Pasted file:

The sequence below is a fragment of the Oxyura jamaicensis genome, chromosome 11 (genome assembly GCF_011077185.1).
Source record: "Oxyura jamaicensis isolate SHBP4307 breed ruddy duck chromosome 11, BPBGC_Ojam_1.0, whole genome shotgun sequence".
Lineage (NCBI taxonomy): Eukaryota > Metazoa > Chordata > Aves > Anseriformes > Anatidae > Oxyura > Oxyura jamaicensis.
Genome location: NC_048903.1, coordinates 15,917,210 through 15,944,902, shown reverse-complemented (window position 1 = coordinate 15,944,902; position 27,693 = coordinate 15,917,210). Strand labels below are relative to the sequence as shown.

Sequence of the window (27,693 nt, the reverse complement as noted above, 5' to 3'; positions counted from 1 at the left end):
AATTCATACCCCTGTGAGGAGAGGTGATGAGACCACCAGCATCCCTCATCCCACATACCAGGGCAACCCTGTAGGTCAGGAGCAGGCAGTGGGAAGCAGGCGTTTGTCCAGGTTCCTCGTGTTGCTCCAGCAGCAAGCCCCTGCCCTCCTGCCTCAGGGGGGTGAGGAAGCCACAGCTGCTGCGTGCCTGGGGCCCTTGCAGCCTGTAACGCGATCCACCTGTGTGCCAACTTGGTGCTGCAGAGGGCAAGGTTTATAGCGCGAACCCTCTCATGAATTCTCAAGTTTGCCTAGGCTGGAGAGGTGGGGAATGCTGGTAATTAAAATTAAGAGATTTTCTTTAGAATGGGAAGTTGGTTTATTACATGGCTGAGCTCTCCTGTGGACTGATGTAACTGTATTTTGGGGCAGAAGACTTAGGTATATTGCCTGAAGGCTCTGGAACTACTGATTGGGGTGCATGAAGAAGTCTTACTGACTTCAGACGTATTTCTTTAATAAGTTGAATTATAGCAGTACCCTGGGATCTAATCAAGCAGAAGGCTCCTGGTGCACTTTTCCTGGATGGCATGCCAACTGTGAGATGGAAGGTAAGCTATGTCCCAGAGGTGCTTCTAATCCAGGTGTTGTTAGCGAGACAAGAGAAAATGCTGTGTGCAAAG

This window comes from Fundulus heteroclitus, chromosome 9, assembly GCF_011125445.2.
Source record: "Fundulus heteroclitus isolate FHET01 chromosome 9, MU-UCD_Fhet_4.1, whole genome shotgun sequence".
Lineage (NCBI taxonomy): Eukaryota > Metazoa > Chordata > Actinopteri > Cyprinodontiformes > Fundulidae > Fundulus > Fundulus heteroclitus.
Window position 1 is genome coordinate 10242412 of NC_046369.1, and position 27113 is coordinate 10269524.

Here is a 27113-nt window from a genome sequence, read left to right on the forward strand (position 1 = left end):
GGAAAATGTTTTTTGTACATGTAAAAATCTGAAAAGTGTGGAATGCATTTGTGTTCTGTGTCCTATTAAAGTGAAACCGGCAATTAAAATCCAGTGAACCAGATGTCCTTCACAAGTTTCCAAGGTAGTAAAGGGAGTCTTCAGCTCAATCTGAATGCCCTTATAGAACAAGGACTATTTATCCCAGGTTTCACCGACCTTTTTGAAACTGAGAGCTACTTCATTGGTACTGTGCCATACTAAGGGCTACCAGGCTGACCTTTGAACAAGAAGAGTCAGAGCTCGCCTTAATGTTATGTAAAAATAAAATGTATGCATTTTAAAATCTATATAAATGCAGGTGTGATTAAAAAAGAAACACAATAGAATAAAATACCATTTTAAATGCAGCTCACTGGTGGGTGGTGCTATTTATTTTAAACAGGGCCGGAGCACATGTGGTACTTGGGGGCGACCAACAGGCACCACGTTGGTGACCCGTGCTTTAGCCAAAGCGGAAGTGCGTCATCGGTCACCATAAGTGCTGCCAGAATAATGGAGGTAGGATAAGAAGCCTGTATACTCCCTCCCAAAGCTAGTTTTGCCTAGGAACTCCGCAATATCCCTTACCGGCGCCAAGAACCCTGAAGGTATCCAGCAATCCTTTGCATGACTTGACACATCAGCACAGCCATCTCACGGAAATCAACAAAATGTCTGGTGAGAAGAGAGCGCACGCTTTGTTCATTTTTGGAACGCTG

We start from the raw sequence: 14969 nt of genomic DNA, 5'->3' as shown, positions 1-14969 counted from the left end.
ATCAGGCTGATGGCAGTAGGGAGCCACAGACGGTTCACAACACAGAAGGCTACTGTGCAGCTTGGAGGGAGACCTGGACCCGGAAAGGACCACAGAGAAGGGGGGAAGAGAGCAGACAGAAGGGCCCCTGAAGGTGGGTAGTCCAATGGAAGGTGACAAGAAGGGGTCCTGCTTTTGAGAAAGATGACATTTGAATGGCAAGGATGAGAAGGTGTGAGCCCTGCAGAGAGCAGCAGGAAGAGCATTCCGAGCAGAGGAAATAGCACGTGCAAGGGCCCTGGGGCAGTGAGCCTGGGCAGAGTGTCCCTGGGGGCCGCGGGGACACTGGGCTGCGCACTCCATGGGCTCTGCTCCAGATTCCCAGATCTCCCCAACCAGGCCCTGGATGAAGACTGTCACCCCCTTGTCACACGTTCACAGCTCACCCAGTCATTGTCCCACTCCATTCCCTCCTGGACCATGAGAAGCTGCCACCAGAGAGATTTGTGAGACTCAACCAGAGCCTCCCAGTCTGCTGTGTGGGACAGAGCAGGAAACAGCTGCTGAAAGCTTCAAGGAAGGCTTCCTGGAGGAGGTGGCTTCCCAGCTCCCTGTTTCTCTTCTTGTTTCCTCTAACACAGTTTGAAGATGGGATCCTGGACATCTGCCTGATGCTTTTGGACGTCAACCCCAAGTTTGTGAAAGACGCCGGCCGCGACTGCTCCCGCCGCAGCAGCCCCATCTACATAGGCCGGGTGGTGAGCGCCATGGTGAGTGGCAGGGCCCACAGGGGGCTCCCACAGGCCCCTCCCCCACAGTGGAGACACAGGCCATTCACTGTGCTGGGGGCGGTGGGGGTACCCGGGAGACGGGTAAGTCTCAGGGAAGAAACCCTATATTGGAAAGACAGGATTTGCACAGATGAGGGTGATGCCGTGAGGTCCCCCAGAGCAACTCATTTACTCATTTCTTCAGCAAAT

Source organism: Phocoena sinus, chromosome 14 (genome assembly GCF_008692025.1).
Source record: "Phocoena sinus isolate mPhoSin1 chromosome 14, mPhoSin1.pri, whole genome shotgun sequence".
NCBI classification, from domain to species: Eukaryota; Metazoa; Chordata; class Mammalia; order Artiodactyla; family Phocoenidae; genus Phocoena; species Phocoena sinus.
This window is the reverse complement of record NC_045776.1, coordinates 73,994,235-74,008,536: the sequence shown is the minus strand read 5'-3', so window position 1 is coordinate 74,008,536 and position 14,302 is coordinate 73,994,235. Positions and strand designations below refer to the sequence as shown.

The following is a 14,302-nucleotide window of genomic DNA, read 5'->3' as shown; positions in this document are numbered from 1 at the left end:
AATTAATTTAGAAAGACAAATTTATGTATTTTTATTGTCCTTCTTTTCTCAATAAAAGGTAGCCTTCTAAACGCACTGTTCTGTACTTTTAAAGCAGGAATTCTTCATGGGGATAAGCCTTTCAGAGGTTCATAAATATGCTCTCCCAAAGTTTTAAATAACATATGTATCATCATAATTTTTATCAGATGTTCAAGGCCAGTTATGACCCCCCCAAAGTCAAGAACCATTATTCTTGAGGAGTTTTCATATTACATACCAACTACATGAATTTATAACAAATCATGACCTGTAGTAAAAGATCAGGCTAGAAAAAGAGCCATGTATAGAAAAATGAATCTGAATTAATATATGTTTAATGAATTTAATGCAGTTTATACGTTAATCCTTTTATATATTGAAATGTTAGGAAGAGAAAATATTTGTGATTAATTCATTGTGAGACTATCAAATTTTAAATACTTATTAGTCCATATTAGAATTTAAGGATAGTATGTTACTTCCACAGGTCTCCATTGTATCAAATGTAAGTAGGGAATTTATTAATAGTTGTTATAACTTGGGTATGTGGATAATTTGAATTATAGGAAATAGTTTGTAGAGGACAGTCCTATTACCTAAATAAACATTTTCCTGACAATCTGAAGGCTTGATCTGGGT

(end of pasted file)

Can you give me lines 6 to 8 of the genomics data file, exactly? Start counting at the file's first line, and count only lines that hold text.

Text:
AATTCATACCCCTGTGAGGAGAGGTGATGAGACCACCAGCATCCCTCATCCCACATACCAGGGCAACCCTGTAGGTCAGGAGCAGGCAGTGGGAAGCAGGCGTTTGTCCAGGTTCCTCGTGTTGCTCCAGCAGCAAGCCCCTGCCCTCCTGCCTCAGGGGGGTGAGGAAGCCACAGCTGCTGCGTGCCTGGGGCCCTTGCAGCCTGTAACGCGATCCACCTGTGTGCCAACTTGGTGCTGCAGAGGGCAAGGTTTATAGCGCGAACCCTCTCATGAATTCTCAAGTTTGCCTAGGCTGGAGAGGTGGGGAATGCTGGTAATTAAAATTAAGAGATTTTCTTTAGAATGGGAAGTTGGTTTATTACATGGCTGAGCTCTCCTGTGGACTGATGTAACTGTATTTTGGGGCAGAAGACTTAGGTATATTGCCTGAAGGCTCTGGAACTACTGATTGGGGTGCATGAAGAAGTCTTACTGACTTCAGACGTATTTCTTTAATAAGTTGAATTATAGCAGTACCCTGGGATCTAATCAAGCAGAAGGCTCCTGGTGCACTTTTCCTGGATGGCATGCCAACTGTGAGATGGAAGGTAAGCTATGTCCCAGAGGTGCTTCTAATCCAGGTGTTGTTAGCGAGACAAGAGAAAATGCTGTGTGCAAAG

This window comes from Fundulus heteroclitus, chromosome 9, assembly GCF_011125445.2.
Source record: "Fundulus heteroclitus isolate FHET01 chromosome 9, MU-UCD_Fhet_4.1, whole genome shotgun sequence".